Reacting to DACA

One of the major issues headlining the past several months of Donald Trump’s presidency has been the handling of the controversial immigration policy DACA. This policy allowed minors who were brought to the United States illegally by their parents to be protected from deportation. The policy was implemented by President Obama (many claim unconstitutionally) when Congress failed to pass legislation approving it in 2012. Since then, approximately 800,000 illegal immigrants--average age of 24--have received protection from DACA. The Trump administration announced on Sept 5, 2017, that DACA would be rescinded and gave Congress several months to pass legislation resolving the conflict.

This decision quickly became a topic of major discussion. As has been typical this past year, the Democrats outspokenly opposed President Trump on the issue, but many Republicans also agreed that rescinding DACA and removing protection from these people was the wrong course of action. The emotional argument is a powerful one: individuals brought here at a young age with no say in the matter should not be held accountable for the actions of their parents. Many of these people know nothing of where they came from and do not even speak the language of their homeland. Others insist that granting amnesty to those here illegally, regardless of how they got here, hurts both the economy and legal immigration. No matter which side people take, this topic has major influence on the lives of hundreds of thousands of students and workers who could lose their amnesty and face deportation.

Here at JBU, many people have voiced their concerns or support over the termination of the program. On January 31st, a discussion was held in Simmons Great Hall in order to talk about how to respond to the situation. Although advertised as a case study, it consisted of asking a panel comprised of JBU students how they had responded to the program’s rescinding. Most showed concern over how this would affect not only immigration as a whole, but how this would affect specific people in their lives who are DACA recipients. They encouraged the crowd to stay informed and do research on the subject in order to fully understand both sides of the issue. Panel members also encouraged audience members to call congressmen and women and presenting our opinions so that they know what the people they represent want and to spend time with those directly impacted by the situation. The practices the panel encouraged should not only be used in this one instance. These are the actions that should be taken whenever engaging in political activism.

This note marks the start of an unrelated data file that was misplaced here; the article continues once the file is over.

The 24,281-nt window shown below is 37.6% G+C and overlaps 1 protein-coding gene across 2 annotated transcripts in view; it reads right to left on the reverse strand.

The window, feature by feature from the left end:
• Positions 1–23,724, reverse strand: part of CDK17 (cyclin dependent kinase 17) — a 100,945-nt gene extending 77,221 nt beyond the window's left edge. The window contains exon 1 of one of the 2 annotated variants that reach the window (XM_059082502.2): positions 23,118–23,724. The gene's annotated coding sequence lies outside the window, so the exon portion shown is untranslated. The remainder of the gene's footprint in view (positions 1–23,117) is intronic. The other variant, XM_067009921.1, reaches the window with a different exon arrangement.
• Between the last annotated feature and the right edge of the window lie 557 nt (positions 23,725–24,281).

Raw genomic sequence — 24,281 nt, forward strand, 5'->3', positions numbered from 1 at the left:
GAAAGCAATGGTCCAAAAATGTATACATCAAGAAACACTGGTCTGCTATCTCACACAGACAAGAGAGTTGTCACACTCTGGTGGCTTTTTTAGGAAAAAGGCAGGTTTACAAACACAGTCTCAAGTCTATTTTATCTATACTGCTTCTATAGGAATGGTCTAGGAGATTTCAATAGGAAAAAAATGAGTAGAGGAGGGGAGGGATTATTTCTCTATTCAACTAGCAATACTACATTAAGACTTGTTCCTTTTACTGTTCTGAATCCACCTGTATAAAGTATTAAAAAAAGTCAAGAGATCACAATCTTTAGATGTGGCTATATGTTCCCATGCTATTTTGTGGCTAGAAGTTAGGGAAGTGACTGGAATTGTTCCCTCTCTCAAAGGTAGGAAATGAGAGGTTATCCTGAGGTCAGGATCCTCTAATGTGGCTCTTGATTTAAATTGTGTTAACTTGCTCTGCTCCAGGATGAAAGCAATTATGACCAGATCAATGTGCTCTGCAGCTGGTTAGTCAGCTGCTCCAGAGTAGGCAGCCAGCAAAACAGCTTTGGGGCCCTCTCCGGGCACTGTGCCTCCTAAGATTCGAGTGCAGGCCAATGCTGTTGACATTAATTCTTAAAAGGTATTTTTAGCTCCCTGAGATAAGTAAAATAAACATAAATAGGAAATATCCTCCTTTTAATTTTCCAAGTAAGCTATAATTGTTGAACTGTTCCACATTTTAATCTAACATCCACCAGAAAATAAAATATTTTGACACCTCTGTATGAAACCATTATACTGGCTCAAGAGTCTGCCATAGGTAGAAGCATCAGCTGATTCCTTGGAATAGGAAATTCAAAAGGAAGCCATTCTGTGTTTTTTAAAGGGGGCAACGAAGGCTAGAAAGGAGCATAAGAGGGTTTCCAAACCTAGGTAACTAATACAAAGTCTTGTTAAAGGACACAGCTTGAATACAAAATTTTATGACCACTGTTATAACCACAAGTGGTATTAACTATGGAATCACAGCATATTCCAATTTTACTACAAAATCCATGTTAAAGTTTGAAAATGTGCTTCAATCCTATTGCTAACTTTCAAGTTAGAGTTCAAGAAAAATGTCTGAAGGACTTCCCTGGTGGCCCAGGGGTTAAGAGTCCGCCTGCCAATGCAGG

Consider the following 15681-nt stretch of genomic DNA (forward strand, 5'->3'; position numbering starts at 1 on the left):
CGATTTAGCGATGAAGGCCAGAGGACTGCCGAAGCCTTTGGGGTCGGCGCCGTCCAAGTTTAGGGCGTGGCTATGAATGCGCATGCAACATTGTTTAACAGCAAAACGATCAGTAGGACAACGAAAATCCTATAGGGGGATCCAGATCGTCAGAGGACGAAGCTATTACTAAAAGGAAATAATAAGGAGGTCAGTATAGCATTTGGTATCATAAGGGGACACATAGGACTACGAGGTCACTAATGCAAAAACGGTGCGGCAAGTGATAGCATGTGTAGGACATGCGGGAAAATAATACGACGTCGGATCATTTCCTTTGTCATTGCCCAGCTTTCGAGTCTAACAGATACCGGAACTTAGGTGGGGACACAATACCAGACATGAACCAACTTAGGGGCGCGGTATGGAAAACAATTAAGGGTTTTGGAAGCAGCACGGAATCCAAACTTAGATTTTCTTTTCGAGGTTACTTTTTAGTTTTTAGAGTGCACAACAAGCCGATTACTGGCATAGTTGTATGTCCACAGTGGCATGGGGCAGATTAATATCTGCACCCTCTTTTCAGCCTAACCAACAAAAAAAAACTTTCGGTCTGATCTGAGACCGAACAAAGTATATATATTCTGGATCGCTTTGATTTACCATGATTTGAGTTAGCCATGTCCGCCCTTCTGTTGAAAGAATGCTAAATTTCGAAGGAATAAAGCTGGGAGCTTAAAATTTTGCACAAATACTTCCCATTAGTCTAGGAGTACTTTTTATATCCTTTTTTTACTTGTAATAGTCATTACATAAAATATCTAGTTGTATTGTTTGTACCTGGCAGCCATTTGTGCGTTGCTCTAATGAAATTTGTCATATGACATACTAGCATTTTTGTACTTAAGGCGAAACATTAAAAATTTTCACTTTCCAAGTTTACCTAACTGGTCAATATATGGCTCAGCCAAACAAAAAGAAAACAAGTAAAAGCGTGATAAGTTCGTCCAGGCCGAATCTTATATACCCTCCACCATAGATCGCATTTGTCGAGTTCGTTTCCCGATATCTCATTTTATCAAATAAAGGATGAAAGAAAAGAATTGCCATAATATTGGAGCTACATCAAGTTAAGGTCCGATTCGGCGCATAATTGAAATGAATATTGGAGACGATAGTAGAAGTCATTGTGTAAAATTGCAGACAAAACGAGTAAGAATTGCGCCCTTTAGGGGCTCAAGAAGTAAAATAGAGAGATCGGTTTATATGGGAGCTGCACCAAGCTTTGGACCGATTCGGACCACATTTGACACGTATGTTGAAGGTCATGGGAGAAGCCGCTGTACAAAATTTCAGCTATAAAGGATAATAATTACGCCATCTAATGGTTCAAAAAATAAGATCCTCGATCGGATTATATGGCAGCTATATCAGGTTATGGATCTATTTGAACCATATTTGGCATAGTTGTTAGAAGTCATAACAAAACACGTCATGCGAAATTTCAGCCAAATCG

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The opinions expressed in this article are those of the author. They do not claim to reflect the opinions or views of The Defendant or its staff members.

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